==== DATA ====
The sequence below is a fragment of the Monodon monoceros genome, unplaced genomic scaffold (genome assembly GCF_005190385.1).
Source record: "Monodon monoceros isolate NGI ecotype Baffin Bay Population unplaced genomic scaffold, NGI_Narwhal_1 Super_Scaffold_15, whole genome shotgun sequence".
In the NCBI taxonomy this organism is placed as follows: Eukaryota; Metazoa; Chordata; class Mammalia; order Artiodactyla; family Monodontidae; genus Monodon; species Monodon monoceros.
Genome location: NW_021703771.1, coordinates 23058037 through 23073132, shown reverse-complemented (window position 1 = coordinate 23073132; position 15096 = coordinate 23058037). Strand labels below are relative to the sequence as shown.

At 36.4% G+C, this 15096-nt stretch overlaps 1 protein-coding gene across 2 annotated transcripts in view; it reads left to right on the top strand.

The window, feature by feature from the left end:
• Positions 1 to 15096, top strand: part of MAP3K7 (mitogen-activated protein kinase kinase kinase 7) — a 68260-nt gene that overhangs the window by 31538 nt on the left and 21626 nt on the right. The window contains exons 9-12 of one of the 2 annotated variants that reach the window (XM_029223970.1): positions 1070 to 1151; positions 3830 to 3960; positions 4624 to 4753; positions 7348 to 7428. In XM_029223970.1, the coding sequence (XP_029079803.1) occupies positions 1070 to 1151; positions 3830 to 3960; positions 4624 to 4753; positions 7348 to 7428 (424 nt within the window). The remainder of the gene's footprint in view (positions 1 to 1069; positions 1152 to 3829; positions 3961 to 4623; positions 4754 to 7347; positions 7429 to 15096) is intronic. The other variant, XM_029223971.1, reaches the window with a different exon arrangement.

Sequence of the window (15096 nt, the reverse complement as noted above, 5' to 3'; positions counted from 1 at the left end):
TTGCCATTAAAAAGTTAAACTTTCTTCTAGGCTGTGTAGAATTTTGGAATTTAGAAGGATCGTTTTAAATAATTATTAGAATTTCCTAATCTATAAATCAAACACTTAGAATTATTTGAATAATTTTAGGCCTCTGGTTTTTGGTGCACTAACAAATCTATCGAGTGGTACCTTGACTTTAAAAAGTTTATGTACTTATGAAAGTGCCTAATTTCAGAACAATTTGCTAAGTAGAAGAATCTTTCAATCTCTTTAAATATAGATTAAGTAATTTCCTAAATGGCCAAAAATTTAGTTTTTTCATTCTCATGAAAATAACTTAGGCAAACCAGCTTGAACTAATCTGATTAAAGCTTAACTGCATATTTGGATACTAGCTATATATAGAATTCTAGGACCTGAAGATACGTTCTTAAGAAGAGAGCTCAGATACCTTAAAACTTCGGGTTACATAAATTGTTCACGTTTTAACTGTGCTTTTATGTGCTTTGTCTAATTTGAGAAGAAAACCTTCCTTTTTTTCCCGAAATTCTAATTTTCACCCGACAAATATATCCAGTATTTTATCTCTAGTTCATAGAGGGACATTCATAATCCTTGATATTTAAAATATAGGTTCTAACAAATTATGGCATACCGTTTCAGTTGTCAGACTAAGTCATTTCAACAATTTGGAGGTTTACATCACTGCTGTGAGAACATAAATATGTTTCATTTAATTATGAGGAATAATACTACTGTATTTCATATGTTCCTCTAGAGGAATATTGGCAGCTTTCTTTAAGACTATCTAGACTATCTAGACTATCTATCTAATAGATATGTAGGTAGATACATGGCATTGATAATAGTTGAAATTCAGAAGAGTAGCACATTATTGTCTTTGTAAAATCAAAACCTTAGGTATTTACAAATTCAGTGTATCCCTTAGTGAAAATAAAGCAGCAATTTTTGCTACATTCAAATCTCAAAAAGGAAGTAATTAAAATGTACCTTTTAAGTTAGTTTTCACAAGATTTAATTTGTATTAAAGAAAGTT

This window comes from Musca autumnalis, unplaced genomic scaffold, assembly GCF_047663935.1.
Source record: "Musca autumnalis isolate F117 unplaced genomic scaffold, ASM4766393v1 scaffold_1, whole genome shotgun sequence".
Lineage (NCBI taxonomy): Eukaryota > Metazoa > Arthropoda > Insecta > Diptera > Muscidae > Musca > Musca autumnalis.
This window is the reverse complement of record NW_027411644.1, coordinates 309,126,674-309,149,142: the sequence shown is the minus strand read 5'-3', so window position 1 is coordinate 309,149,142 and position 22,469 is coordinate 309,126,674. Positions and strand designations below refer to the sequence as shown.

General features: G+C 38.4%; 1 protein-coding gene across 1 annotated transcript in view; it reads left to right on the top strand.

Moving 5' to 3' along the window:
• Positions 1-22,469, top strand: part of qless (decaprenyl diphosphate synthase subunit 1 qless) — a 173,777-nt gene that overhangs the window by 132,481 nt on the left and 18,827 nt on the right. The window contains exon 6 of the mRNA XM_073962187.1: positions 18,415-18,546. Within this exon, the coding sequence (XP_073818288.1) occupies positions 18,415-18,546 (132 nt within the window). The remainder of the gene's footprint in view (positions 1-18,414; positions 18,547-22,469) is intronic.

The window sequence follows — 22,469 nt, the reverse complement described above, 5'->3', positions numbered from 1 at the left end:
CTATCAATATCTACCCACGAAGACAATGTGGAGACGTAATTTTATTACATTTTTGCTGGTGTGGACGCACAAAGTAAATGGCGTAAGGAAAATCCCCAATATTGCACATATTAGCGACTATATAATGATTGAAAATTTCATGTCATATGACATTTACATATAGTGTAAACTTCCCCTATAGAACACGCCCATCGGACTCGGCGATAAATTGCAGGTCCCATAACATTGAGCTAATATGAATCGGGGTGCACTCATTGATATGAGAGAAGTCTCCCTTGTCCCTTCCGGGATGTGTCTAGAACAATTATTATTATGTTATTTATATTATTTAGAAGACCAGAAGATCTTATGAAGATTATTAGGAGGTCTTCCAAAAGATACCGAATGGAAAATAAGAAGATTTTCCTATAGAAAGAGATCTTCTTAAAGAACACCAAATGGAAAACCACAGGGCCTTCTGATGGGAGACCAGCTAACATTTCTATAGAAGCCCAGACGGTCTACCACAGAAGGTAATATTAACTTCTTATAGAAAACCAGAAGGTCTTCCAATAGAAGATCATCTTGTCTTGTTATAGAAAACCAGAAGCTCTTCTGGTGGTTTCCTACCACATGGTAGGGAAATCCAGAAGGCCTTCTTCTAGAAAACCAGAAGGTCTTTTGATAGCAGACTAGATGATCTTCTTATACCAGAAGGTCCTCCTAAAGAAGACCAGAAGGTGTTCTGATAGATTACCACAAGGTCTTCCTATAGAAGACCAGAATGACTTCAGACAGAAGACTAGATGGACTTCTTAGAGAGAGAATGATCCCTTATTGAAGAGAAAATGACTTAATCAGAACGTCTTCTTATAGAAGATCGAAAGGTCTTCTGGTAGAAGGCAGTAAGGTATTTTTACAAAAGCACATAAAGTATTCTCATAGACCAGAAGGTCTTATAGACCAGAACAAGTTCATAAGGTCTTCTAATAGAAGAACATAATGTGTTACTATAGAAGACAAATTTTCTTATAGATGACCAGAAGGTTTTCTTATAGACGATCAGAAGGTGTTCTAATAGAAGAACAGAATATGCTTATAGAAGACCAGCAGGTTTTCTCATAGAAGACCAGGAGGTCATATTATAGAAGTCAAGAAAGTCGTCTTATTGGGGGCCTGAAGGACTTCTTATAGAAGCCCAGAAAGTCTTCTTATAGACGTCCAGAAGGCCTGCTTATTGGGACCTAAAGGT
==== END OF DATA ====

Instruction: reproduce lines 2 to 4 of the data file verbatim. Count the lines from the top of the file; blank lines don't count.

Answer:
Source record: "Monodon monoceros isolate NGI ecotype Baffin Bay Population unplaced genomic scaffold, NGI_Narwhal_1 Super_Scaffold_15, whole genome shotgun sequence".
In the NCBI taxonomy this organism is placed as follows: Eukaryota; Metazoa; Chordata; class Mammalia; order Artiodactyla; family Monodontidae; genus Monodon; species Monodon monoceros.
Genome location: NW_021703771.1, coordinates 23058037 through 23073132, shown reverse-complemented (window position 1 = coordinate 23073132; position 15096 = coordinate 23058037). Strand labels below are relative to the sequence as shown.